More so then Nel, Langeveld is the biggest loser in this scenario. He was to play Test cricket for his country, his ODI form has been good, and his ability to swing the ball would be an asset in India. Yet he now finds himself a political pawn in a game of appeasement. How does he benefit from this? If he has a bad tour, as many seam bowlers do in India, he will be wrongfully viewed as just a quota player, only chosen because he is black. This is the harm that the quota system brings to black players; they must continuously play with the knowledge that the system will have them viewed as statistics, chosen to meet a target. It is an embarrassment to players like Gibbs, Amla, Prince, Duminy, Ntini and Langeveld who have established themselves in the South African team, and to those looking to do so, like Peterson, Zondeki, Ontong and Tshabalala, that they are viewed this way. They are in the team or in contention on merit, and that should be enough to justify the feeling that transformation is working and can not be forced. Black players do not need the added pressure of having an unjust stigma burdened on them. Given the choice most black players would do away with the quota system at national level, and the administrators should listen to these calls. Ntini will go down as one of the best bowlers to ever play for South Africa when he retires, and not as the best black bowler.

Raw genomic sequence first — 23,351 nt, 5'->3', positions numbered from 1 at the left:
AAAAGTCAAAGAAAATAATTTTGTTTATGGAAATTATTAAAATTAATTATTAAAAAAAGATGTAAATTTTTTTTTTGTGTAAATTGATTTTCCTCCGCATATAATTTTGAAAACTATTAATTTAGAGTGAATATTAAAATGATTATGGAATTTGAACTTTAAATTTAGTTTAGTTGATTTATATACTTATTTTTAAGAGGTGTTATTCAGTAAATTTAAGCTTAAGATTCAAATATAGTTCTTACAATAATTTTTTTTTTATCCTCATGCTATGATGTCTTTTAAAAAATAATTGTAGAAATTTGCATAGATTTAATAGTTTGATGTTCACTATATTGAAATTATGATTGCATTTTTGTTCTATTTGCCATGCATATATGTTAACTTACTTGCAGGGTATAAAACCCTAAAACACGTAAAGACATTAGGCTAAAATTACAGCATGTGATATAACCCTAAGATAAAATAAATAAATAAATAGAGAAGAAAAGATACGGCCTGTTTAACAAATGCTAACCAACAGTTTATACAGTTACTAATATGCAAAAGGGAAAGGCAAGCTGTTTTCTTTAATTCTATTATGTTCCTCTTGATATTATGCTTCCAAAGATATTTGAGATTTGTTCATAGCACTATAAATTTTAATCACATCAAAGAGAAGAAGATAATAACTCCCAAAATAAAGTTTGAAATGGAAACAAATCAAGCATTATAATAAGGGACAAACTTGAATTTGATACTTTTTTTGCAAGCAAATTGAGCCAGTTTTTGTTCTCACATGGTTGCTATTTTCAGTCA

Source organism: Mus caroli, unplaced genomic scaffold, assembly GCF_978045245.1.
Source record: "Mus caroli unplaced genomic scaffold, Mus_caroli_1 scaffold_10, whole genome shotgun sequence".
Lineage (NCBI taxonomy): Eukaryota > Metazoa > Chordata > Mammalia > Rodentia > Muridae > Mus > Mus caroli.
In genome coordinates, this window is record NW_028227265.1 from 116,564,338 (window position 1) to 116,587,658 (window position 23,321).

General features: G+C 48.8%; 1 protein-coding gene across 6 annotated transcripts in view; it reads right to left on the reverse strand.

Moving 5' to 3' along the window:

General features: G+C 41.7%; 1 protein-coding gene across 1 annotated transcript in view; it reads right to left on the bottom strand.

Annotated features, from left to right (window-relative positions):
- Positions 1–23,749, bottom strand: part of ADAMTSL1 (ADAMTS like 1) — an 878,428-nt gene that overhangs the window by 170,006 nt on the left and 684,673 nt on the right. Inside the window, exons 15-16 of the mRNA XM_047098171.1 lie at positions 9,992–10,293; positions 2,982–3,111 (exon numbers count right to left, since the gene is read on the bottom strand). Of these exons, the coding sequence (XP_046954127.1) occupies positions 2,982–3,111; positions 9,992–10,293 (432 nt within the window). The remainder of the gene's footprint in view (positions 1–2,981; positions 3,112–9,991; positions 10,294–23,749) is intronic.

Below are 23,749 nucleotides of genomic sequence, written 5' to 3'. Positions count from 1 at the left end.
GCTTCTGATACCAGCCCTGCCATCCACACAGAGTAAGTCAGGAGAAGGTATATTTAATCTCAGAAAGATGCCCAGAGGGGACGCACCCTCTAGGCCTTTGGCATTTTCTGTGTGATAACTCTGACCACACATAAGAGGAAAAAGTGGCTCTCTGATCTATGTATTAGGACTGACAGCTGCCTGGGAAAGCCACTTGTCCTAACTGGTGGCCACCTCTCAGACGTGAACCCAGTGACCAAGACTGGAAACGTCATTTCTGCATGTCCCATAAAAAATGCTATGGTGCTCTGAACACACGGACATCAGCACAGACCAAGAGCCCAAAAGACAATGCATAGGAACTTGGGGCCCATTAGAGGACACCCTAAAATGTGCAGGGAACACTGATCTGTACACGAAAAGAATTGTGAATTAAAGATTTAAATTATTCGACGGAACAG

The quota system does more harm then good to the careers of both black and white cricketers. Surely those in power can see that?



(Photo from http://www.cricinfo.com)

Post Polly



South Africa begin the post Shaun Pollock era of ODI cricket with a three match series against Bangladesh. While their will be stiffer tests to this new period in their ODI history, with tours to India, England and Australia to follow, the South Africans will be fully aware that Bangladesh can not be taken lightly, especially at home.

South Africa need only to cast their minds back to the World Cup, where they were well beaten by a determined Bangladesh team. Although still the weakest of all Test playing teams Bangladesh are still capable of beating anyone on their day. A 3-0 win by the Proteas will take them to the top of the ODI rankings ahead of Australia.